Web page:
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This is a word to know if you plan a visit to South Africa. It means "good", "delicious" and so much more...
Because South Africa is the country where you live well and even more, where you eat and drink well. This is the country of hedonism where my wine passion started!
It is a place where you can discover a huge variety of specialties and quality food, fresh fruit and vegetables, game meat, fish and seafood, either grilled on the famous "braai" (African barbecue) or stewed, all of this paired with amazing local wines from wonderful sunny vineyards...
Get a fore-taste...
The South African culture :
... They like to receive, share and exchange.
...The weather conditions are very favorable all along the year. The sky is almost always blue accompanied by sunshine and temperatures are most of the time pleasant, even if there are the 4 seasons. We often compare their climate to the Mediterranean climate. As a consequence, their lifestyle is often "living outside". All their houses are equipped with an outdoor terrace or patio named « stoep », in Afrikaans language, to receive friends and family around a « braai », African barbecue. For Afrikaans, there is a difference between barbecue and braai. Barbecue is prepared with charcoal whereas the braai with dry wood, according to one of my South African friends. They are meat lovers but also lovers of fresh seafood and fish, the Ocean being always close by. Here, food is really affordable compared to Western Europe, as well as for the wine. So, they can afford a "braai" almost every evening during summer time. They cook kilos of all kind of meat. From beef to what they call « game » meat, coming from safari hunting. It can be different species of antilops such as kudu but also warthog, ostrich and oryx. Between them, they speak Afrikaan, a language inherited from the Dutch.
...In the middle of the XVIIth century, several ships from The Dutch East India Company was passing by Cape Town to reach India. Some of them decided to settle in South Africa, including Jan Van Riebeeck who setted up in "Cape Good of Hope" a refreshments station for the ships stopping by to refill themselves with food and water. This is how the new settled Dutch people started growing vegetables and experimented vines planting. First viticultures and the first South African wine was produced in 1659 by Jan Van Riebeeck, commander of the Dutch navy.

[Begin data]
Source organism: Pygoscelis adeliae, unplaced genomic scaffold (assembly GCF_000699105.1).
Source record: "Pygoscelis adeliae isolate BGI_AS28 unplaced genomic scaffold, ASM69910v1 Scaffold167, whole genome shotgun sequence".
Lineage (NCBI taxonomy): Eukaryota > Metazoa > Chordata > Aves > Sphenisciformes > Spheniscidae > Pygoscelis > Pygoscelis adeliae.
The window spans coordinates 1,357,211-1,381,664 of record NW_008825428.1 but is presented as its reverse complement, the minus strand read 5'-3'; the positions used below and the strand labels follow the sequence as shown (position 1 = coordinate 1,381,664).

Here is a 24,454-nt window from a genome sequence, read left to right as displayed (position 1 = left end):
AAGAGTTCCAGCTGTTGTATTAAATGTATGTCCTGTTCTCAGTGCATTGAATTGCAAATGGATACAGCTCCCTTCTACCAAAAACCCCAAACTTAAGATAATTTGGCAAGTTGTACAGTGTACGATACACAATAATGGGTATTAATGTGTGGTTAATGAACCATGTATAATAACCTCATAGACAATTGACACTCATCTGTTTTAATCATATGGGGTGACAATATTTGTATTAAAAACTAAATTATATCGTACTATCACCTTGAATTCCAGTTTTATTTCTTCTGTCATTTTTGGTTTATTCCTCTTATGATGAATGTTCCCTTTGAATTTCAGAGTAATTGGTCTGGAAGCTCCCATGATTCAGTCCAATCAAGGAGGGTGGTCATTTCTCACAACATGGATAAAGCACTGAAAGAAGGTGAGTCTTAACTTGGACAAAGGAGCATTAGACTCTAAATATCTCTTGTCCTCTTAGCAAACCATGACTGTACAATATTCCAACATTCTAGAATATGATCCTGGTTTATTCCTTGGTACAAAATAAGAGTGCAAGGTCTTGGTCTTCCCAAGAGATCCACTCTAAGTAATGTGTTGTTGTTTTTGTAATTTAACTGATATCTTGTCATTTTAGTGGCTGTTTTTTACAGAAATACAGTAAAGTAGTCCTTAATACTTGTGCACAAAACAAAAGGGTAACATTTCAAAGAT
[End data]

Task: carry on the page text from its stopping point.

The first South African wine was produced from Muscadel, a white and round grape, similar to the Spanish grape named "Sémillon"... It was on February 2nd 1659!
Then, some Frençh named the Huguenots, leaving France following protestants persecution under the revocation of the Edict of Nantes in 1685 by Louis The XIV, arrived in numbers as of 1688...
Local government gave them fields in the surroundings of Cape Town, further inlands. The Huguenots settled there, building farms. Economy was fluctuating a lot throughout the centuries. Nowadays, this area has been named the "French Corner" or "Franschhoek", and became a well-known sought after area with Premium renown wineries from the country. We can discover vast wineries with a wide range of award winning wines. A 1920's atmosphere from the French "Belle Epoque" period, is reigning in the streets of this small paradise by the old granite mountains. You can stroll from restaurants to restaurants, all worthy of the fame of the cuisine inherited from the French ancestors... There are many shops offering clothing, accessories, antiques but also art galleries. A very well organized wine tour is offered from the city center and takes you along different lines that get you through vineyards and renown estates by means of an old revisited tramway, all of this in a music rocking you at heart of the vines. Gastronomic stopovers in chic restaurants are also offered by most of the estates.
I offer you to share my passion for South Africa history and its wines through entertaining wine tasting activities and initiation to the discovery of your senses and emotions around wine. As I am curious, I am also studying other New World wines.
I certified from the Cape Wine Academy in November 2017 (Certificate Cape Wine Courses).
Then, I got the connoisseur certificate at The Burgundy Wine School (2018), the WSET Level 2 (Wine & Spirits Education Trust) in 2019 and a training in neuroenology at the Jean Lenoir Nose school in Paris. I am also a trainer for Franck Thomas Formation and La Revue du Vin de France Academy.
The nose and the palate, a regular practice...!
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